Monday, January 08, 2007

Friedman: Free to Choose Part 1

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The video is part 1 of documentary series "Free to Choose" by Milton Friedman, followed by a discussion between Friedman and others about free markets/capitalism/government intervention/corporate power/freedoms. The discussion is good and brings up lots of points in the debate as compared to the documentary which shows only part of view points.

In the documentary Friedman purports various benefits of free markets. He stresses the point that free markets provide economic freedom to everybody and even though in sweat shops the conditions maybe bad, people choose it over other options and they move on to better futures after the hard work. Here he is making a big assumption that people are free to choose which is debatable. In my opinion people who "choose" sweatshop labor have a very constrained set of choices - maybe between a tyrannical government or sweatshops. The goal should not be to find which is the better option among these choices but rather to find policy options to broaden and enchance the set of options in order to make a truly "free" choice.

He goes over the neo-classical economic theories of "Magic of Prices" and how they provide incentives. He seems to be a great beleiver that free markets lead to more freedoms both political and social and for this he uses example of Hong Kong which has almost zero tariffs, low or non-existent government regulation but which is thriving. But the fact is that HK with all the prosperity has huge disparities in income with the inequality index of 0.46 in 1996.

I would question his premise the free markets help everybody and is the solution to poverty. Free markets are not level playing fields and dont provide equal freedom to all. They are highly skewed in favor of the rich who get more votes - in terms of voting with their checkbooks - while poor get less votes as they have only so much to spend. Free Markets are definately good for the rich as they get more votes, their voices are heard. Like for example pharamecutical industry comes up with drugs for the illnesses of the rich but rarely comes with new drugs for the illnesses of the billions of poor like malaria etc as shown by recent new medicines introductions.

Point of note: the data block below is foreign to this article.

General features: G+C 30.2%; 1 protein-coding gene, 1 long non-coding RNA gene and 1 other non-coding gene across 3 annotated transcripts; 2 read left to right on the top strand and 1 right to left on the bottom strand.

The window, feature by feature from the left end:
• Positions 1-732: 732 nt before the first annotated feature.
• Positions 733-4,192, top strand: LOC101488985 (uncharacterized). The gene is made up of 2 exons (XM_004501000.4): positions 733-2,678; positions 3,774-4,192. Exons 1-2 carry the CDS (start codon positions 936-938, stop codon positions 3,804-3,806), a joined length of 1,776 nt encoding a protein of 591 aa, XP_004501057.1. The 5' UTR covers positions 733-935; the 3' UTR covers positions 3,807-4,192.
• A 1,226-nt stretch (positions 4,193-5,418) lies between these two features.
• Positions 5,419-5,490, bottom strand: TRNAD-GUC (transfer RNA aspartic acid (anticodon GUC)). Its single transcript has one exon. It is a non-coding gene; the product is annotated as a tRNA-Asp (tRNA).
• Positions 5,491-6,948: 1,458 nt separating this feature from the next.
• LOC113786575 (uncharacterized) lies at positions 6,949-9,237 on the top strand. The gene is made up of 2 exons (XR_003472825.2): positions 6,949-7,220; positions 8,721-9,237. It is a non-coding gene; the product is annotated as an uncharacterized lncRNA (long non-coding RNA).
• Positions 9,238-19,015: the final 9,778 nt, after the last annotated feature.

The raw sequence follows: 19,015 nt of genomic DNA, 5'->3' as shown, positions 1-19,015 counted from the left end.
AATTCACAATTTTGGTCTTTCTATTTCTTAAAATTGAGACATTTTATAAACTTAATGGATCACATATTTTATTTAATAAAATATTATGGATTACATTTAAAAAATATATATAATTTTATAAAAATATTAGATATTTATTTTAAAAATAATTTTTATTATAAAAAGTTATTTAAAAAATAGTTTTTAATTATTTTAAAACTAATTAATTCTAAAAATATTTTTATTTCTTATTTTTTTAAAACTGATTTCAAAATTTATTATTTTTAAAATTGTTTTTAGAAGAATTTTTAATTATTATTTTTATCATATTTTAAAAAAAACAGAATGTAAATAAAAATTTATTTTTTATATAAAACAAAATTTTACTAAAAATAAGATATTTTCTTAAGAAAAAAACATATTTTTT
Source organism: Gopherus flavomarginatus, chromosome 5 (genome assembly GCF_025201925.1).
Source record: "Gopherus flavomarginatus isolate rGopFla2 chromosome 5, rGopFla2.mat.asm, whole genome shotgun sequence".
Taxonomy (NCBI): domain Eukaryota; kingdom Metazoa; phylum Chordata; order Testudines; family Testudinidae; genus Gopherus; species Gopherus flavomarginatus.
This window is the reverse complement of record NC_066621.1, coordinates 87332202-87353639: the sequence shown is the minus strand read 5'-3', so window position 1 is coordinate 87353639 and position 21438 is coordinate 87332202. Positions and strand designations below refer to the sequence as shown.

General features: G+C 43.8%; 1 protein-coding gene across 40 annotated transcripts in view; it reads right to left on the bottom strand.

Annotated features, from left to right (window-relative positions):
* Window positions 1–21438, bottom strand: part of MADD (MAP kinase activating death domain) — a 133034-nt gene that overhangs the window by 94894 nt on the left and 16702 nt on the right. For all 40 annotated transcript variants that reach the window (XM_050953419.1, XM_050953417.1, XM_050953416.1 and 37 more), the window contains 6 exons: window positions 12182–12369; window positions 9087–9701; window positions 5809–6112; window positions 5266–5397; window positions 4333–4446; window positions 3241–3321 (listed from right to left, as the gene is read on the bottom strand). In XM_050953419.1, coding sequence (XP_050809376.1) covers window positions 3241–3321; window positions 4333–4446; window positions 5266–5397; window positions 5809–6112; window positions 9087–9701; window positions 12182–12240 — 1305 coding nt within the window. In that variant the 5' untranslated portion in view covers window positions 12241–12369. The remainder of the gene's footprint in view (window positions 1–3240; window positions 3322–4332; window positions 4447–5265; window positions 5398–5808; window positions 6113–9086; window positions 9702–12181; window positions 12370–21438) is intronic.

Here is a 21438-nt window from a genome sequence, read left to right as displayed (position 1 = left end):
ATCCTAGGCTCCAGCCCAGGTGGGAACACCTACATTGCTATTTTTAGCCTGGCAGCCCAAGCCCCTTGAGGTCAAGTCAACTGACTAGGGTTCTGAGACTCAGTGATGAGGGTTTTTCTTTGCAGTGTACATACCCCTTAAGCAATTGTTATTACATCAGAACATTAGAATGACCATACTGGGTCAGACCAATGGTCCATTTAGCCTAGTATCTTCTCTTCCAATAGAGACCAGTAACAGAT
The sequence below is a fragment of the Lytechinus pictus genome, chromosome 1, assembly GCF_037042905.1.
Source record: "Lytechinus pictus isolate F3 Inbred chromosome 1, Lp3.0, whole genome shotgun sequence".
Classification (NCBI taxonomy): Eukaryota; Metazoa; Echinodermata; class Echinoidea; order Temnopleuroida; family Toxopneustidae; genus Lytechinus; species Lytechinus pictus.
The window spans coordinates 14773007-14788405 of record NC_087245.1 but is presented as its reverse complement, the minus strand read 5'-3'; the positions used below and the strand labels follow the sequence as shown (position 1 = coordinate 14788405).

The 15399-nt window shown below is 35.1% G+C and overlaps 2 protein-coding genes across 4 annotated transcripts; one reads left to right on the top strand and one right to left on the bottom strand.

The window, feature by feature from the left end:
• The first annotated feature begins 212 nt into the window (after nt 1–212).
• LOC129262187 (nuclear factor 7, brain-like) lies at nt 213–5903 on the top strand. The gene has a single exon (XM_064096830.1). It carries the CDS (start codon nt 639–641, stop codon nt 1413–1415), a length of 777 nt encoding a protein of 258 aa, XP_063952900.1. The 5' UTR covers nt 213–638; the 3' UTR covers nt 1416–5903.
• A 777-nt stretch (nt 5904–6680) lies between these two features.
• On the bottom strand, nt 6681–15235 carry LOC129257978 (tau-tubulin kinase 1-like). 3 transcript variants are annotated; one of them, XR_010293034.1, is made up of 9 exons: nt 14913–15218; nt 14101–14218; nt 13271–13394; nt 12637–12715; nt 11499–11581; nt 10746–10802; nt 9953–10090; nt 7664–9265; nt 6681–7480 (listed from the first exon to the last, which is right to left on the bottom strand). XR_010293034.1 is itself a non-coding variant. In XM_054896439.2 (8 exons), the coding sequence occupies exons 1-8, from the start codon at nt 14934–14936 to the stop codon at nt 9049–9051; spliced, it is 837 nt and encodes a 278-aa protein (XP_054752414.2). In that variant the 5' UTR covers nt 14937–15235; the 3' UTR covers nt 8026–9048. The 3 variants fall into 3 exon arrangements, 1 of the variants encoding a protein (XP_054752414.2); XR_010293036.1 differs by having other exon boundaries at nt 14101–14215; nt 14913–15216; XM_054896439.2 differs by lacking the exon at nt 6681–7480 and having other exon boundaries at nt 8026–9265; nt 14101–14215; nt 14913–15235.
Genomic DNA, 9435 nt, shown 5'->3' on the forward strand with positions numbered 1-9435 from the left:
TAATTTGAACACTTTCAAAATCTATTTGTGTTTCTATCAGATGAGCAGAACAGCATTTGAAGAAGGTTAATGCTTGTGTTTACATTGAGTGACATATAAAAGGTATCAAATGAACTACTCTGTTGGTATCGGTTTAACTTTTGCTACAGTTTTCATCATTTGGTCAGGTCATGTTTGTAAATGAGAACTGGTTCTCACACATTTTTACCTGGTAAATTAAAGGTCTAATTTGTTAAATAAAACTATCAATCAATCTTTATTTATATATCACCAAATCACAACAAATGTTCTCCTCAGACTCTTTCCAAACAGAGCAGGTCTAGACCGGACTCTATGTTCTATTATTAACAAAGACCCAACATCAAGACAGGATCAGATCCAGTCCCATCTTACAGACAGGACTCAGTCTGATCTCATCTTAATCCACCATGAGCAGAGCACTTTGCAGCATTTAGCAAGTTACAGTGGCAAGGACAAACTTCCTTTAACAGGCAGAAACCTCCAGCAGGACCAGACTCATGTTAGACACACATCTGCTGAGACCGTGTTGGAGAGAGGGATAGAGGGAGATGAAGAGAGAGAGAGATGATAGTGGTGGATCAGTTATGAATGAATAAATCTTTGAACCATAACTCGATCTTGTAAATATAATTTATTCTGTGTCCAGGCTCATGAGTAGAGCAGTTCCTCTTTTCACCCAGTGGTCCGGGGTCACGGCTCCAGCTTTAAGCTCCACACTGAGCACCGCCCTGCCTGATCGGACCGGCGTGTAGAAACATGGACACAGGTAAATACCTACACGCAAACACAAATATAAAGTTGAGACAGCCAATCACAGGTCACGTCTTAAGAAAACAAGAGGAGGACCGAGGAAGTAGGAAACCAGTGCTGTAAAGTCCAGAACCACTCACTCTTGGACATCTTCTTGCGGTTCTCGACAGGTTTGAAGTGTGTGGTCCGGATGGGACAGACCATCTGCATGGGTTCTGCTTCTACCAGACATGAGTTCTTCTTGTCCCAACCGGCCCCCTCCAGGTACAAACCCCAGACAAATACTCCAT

He is a strong proponent of reducing government regulation. He says govt regulation tends to work for the industralist and government anyway cant do anything good so its better when they intervene the lease. He tends to believe government regulation restricts indiviual freedom. Again this point is highly debetable. Absence of government regulation in my opinion instead of freeing the poor, empower the rich as they have more voting power in this new setup. I understand over government regulation stifles innovation and leads to a bureucratic power strucutre where again the rich seek benefits. But this does not mean complete de-regulation and no government oversight as that leads to corporations exploitation of labor, communities, enviornment. There needs to be a balance between the two and only government where - one person, one vote holds true to a large degree can represent interest of the poor.

The discussion which follows brings up series of interesting points. Though in theory if everybody has equal power than free markets will benefit everybody but power strucutres are too squewed towards corporations & the rich for a free market setup to benefit everybody. The challenge I think is to device government regulation and control upto extent where the less powerful are represented, without giving the rich additional powers. I would highly recommend the documentary, especially the discussion.

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At 9:56 PM, Blogger johnsmith said...

Friedman was widely regarded as the intellectual leader of the Chicago School of monetary economics, which stresses the overwhelming importance of the quantity of money as an instrument of government economic policy and as a determinan of business cycles and inflation. He was also an outspoken public defender of free markets, which he inevitably linked with political freedom.



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